You have spent years preparing for the day you can click “submit” on your medical school applications: prerequisite courses, volunteering, and shadowing. Everything you have been working for has culminated into this moment.
You know you have the grades and the MCAT score. You spent your undergraduate years collecting meaningful experiences and devoting your time to extracurriculars like research or community service. Your personal statement brought tears to the eyes of those who read it. Secondary essays were sent your way and you really had the opportunity to prove your candidacy for medical school.
As a result, you expect to open your email to an outpouring of acceptance offers in a manner that can only be compared to letters from Hogwarts flying in from the fireplace. It is okay to have expectations, but what happens when instead of acceptances you get rejections? What happens when those expectations are not met? The first and most important thing to do is to breathe and realize that it is going to be okay (More on being met with a rejection can be found here.)
While this moment is extremely disappointing, remember that you will grow and be a better medical student and doctor for it. This may be an opportunity for you to pursue a multitude of different experiences of which you may not have been able to otherwise.
The next thing is to take a look at your application with honest eyes and critically consider what areas of your application can be improved upon. The process of reapplying is a great opportunity to find where your application is lacking and take the year to improve not only your application but yourself. Questions to consider when analyzing a previous year’s application:
In order to answer these questions, it may be helpful to sit down with a trusted advisor or school representative in order to get the answers through another’s eyes.
You might have more questions about where to go next. Below are a few common questions about this process, but I realize this is not a one-size-fits-all topic. If you still find yourself with specific questions about your particular situation, the MyMentor program at MotivateMD can offer you one-on-one advice from current medical students about any aspect of your premed journey.
On the contrary, less than half of U.S. medical school applicants matriculate into medical school in any particular year (See the AAMC data here for more information.) Ultimately, the process is implemented to make sure the best students get in. Though when there are so many students that fit their criteria, there are going to be good candidates that inadvertently do not get selected. If someone were to get rejected and then decide to pursue a different career, maybe this action is indicative that the student’s goal was not deeply rooted.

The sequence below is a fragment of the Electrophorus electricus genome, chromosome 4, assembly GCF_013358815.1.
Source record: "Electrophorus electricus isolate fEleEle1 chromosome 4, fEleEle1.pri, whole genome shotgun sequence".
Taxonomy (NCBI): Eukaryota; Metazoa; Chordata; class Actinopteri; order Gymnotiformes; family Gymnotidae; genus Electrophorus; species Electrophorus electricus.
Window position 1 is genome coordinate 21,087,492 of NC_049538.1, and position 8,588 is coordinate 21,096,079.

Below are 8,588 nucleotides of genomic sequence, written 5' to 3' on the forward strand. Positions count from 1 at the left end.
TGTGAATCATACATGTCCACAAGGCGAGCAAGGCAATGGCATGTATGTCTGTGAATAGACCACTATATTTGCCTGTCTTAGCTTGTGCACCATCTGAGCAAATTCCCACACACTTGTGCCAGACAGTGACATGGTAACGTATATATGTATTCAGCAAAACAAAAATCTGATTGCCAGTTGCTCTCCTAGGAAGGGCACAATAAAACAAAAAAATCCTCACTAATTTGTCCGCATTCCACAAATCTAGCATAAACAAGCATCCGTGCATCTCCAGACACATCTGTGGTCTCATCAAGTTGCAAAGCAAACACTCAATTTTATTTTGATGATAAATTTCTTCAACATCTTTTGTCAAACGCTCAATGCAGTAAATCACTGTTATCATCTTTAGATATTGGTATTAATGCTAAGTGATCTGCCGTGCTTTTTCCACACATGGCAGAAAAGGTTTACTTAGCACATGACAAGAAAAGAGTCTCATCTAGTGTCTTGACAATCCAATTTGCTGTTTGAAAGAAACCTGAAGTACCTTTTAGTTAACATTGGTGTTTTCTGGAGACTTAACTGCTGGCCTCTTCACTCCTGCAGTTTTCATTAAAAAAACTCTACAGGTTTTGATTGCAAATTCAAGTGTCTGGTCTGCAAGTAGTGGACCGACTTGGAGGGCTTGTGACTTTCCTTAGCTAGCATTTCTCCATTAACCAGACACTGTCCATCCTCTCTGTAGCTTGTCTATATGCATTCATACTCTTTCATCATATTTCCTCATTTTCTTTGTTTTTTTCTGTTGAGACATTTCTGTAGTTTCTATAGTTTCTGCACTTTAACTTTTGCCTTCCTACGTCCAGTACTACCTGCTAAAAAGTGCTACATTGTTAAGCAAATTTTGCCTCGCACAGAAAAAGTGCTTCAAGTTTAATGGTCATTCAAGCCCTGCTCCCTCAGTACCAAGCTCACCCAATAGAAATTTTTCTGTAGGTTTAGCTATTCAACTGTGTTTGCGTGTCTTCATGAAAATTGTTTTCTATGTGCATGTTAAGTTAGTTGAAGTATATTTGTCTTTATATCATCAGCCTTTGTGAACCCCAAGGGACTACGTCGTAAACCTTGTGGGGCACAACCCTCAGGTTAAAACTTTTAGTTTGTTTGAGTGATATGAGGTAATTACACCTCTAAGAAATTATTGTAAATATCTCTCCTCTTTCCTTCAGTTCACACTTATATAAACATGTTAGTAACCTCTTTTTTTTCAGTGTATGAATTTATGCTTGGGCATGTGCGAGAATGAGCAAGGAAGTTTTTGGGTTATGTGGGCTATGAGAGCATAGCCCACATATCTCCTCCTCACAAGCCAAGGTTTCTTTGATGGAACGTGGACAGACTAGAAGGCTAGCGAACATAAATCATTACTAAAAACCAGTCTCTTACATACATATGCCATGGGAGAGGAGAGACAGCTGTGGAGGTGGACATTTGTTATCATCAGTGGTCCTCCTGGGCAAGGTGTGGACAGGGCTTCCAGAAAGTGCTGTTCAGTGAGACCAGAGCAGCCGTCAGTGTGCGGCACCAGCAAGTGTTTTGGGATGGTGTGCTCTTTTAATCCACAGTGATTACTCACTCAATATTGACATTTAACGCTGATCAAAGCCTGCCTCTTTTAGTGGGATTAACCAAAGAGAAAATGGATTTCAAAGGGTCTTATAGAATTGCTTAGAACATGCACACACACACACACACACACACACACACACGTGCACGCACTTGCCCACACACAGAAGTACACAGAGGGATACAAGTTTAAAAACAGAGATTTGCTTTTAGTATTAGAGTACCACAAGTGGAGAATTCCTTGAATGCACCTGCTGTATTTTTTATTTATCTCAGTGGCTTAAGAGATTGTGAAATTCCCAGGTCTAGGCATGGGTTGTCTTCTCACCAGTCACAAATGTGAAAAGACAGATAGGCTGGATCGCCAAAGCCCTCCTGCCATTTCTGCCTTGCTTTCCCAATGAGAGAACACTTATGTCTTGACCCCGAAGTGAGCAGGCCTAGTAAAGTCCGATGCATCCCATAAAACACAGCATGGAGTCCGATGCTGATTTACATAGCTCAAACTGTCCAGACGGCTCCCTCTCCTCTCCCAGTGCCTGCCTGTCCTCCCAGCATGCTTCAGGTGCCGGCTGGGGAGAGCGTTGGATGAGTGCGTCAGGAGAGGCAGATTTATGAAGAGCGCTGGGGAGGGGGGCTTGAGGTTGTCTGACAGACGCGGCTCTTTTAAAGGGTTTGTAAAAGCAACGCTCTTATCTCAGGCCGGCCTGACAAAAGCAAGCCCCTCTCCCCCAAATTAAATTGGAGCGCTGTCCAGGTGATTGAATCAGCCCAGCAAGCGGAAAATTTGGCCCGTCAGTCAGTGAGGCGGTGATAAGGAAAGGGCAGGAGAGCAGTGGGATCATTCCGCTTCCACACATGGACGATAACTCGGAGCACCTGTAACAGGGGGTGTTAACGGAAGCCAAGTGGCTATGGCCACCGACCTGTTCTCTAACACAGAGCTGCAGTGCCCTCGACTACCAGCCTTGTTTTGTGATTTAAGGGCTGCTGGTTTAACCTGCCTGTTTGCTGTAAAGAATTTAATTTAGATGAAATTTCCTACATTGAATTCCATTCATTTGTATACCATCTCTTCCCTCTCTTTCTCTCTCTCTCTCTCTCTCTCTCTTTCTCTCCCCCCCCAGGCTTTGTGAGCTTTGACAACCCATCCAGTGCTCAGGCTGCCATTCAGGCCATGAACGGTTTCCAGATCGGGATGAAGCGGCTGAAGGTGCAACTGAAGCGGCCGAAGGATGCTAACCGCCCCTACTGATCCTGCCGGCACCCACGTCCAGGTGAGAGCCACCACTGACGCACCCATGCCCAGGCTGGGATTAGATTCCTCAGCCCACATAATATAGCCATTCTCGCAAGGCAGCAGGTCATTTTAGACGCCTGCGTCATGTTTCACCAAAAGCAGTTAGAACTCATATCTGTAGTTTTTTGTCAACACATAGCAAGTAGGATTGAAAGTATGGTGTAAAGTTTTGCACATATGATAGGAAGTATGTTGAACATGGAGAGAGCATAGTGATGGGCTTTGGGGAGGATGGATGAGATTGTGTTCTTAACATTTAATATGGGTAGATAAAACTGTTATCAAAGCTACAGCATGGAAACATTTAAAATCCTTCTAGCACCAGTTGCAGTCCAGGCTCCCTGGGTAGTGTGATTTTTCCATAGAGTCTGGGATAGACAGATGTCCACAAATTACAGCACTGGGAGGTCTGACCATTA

You and I both know this is not the case.
Keep applying. Keep trying. From one reapplicant to another, if this is what you truly want, do not let a rejection get in your way. Admissions committees will see your tenacity and perseverance and know that you are willing to put in the work required to succeed in medical school.
The answer to this depends on the difference between last year’s application and this one. Ultimately, you should apply when YOU are ready.
Applying a second year with the same application that just got rejected and expecting different results is potentially a recipe for another cycle of rejections. Even if your application was exceptional the first time around, consider that doctors are the kind of people who continue to strive for improvement, even when they are “good enough” by anyone else’s standards.
If you start once you realize you will not be getting in this year, you will not have much time to significantly change your application. In this instance, perhaps it is best for you to take a gap year and really buckle down to make yourself the best applicant and version of yourself possible.
On the other hand, if you had other experiences in progress as you were submitting your initial application that were not included, you might have additional entries to add as a reapplicant. In this instance, absolutely try again though remember, whether you apply again is different from one applicant to another.